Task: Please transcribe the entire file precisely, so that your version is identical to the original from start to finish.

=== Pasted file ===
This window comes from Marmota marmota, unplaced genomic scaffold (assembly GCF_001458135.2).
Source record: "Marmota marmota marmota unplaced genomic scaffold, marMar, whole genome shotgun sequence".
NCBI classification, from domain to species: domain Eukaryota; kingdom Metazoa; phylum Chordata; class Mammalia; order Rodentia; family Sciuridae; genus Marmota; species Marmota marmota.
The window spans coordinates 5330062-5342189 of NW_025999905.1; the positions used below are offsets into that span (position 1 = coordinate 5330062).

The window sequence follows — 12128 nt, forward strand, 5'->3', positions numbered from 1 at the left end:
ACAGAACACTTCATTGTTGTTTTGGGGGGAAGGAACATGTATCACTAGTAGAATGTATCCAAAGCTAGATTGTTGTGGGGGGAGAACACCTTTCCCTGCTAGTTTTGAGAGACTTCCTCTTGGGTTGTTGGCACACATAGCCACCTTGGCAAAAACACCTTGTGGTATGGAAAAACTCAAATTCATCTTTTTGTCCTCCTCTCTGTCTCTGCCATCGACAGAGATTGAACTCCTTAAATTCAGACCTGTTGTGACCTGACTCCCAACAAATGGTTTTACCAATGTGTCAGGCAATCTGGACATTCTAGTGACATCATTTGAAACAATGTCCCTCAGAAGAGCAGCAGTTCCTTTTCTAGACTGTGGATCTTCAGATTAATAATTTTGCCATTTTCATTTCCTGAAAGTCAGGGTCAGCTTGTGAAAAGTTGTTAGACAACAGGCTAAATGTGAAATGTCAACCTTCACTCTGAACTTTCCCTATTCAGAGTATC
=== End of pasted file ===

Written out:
This window comes from Marmota marmota, unplaced genomic scaffold (assembly GCF_001458135.2).
Source record: "Marmota marmota marmota unplaced genomic scaffold, marMar, whole genome shotgun sequence".
NCBI classification, from domain to species: domain Eukaryota; kingdom Metazoa; phylum Chordata; class Mammalia; order Rodentia; family Sciuridae; genus Marmota; species Marmota marmota.
The window spans coordinates 5330062-5342189 of NW_025999905.1; the positions used below are offsets into that span (position 1 = coordinate 5330062).

The window sequence follows — 12128 nt, forward strand, 5'->3', positions numbered from 1 at the left end:
ACAGAACACTTCATTGTTGTTTTGGGGGGAAGGAACATGTATCACTAGTAGAATGTATCCAAAGCTAGATTGTTGTGGGGGGAGAACACCTTTCCCTGCTAGTTTTGAGAGACTTCCTCTTGGGTTGTTGGCACACATAGCCACCTTGGCAAAAACACCTTGTGGTATGGAAAAACTCAAATTCATCTTTTTGTCCTCCTCTCTGTCTCTGCCATCGACAGAGATTGAACTCCTTAAATTCAGACCTGTTGTGACCTGACTCCCAACAAATGGTTTTACCAATGTGTCAGGCAATCTGGACATTCTAGTGACATCATTTGAAACAATGTCCCTCAGAAGAGCAGCAGTTCCTTTTCTAGACTGTGGATCTTCAGATTAATAATTTTGCCATTTTCATTTCCTGAAAGTCAGGGTCAGCTTGTGAAAAGTTGTTAGACAACAGGCTAAATGTGAAATGTCAACCTTCACTCTGAACTTTCCCTATTCAGAGTATC